MEOP is an unprecedented collaborative effort! It is a consortium of international researchers dedicated to sharing animal-derived data and knowledge about the polar oceans. The MIMMP has been a key player in this global effort. A recent review of this MEOP (Marine Mammals Exploring the Oceans Pole to Pole) project, published in Oceanography, was spearheaded by MIMMP postdoc, Dr Anne Treasure! https://doi.org/10.5670/oceanog.2017.234
The physical structure of the polar oceans plays a crucial role in the global ocean and climate system. Nevertheless, the polar seas are notoriously poorly sampled due to difficulties with data collection, such as high costs, logistic issues and rough weather. Marine mammals equipped with biologging devices provide a solution to this problem. The devices, conductivity-temperature-depth satellite relay data loggers (CTD-SRDLs), record location with vertical profiles of conductivity (from which salinity is calculated), temperature and pressure. Since 2002, marine mammals have provided novel observations of polar regions, including areas that are logistically difficult to sample (Fig. 2). In this way, the addition of marine mammals to the global array of ocean profilers (such as traditional Argo floats) provides a powerful and cost-effective means to drastically improve the ocean-observing system for both biological and physical oceanography communities.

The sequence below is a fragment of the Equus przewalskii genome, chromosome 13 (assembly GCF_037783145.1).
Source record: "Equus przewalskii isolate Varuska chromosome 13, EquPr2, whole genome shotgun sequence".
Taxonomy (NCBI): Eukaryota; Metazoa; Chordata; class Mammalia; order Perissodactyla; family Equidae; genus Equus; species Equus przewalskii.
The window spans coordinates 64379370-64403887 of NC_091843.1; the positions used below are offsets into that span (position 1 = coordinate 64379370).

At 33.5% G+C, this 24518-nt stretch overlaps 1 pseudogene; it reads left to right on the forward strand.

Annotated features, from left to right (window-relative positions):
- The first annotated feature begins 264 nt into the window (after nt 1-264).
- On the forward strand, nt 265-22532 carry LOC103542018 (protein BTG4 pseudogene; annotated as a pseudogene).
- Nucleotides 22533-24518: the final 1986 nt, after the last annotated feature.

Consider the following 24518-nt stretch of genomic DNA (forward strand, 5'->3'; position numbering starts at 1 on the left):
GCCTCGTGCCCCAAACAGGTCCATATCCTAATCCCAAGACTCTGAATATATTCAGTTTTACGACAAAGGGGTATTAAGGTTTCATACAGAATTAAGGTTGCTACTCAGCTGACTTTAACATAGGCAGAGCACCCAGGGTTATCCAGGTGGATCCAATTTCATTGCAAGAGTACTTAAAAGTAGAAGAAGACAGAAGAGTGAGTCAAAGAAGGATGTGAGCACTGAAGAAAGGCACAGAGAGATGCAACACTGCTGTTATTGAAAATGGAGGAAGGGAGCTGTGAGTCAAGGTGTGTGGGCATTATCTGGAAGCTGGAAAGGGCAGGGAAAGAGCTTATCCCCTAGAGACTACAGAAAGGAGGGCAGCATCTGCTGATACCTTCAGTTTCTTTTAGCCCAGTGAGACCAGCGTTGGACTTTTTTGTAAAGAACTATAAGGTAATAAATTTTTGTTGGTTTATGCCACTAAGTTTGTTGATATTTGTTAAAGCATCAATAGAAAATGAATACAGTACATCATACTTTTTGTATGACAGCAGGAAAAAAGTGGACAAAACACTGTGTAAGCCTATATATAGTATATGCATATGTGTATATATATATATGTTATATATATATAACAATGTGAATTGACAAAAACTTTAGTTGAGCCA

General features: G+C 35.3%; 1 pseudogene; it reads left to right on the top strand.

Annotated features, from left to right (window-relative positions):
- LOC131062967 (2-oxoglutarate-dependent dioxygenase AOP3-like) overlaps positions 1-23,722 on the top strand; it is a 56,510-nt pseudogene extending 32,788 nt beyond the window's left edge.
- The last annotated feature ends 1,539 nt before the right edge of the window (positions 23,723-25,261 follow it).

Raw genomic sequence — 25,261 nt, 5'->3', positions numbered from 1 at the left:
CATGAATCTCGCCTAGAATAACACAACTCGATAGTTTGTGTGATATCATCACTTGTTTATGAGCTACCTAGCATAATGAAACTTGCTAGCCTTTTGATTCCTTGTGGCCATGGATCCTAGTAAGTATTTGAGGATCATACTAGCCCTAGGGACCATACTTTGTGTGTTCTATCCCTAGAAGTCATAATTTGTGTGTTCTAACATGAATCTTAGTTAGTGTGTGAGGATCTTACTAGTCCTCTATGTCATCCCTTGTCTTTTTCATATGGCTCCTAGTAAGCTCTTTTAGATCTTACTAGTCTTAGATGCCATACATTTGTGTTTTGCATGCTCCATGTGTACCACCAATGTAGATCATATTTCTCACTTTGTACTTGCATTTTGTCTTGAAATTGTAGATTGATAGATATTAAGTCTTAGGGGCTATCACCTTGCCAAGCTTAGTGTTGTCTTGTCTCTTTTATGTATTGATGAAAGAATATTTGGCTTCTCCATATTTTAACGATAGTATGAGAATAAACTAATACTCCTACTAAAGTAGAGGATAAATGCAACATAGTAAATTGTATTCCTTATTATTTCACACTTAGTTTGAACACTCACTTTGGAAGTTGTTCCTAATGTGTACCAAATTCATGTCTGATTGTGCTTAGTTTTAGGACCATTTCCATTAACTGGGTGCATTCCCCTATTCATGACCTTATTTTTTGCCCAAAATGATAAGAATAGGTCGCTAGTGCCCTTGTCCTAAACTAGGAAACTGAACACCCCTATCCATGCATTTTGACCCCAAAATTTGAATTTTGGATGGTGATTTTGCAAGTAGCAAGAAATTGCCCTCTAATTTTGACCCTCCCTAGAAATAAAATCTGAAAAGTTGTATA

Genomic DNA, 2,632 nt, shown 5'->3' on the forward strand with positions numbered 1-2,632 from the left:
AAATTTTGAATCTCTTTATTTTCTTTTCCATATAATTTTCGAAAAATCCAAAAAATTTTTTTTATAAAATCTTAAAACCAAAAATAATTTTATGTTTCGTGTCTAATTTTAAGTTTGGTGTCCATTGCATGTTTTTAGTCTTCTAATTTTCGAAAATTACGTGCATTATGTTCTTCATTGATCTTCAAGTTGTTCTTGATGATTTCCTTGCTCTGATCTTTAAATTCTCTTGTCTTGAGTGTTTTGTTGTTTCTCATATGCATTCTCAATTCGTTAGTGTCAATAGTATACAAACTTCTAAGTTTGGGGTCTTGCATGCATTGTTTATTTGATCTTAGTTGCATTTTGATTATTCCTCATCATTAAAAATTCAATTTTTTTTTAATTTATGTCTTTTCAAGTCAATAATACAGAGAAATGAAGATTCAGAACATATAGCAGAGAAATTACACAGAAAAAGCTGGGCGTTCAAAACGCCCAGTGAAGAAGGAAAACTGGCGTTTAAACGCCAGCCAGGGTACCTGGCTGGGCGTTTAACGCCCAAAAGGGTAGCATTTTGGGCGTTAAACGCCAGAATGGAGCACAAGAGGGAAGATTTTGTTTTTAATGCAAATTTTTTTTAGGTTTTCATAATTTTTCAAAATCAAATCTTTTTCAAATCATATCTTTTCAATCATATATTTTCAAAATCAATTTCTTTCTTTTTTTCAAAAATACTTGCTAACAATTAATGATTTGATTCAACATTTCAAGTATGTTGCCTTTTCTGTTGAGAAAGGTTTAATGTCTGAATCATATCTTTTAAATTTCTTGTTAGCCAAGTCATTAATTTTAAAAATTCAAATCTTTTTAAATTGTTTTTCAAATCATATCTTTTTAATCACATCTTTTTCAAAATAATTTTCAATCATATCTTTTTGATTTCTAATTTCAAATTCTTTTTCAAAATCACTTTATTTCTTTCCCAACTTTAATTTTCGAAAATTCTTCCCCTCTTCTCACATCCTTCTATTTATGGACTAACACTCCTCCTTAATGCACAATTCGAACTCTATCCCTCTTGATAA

Instrumented animals have already generated extremely large sets of oceanographic data which are now freely available to the scientific community through the MEOP data portal (http://meop.net). The comprehensive quality-controlled MEOP database contains over 500 000 CTD profiles and is an exceptional resource for both biological and physical oceanographers.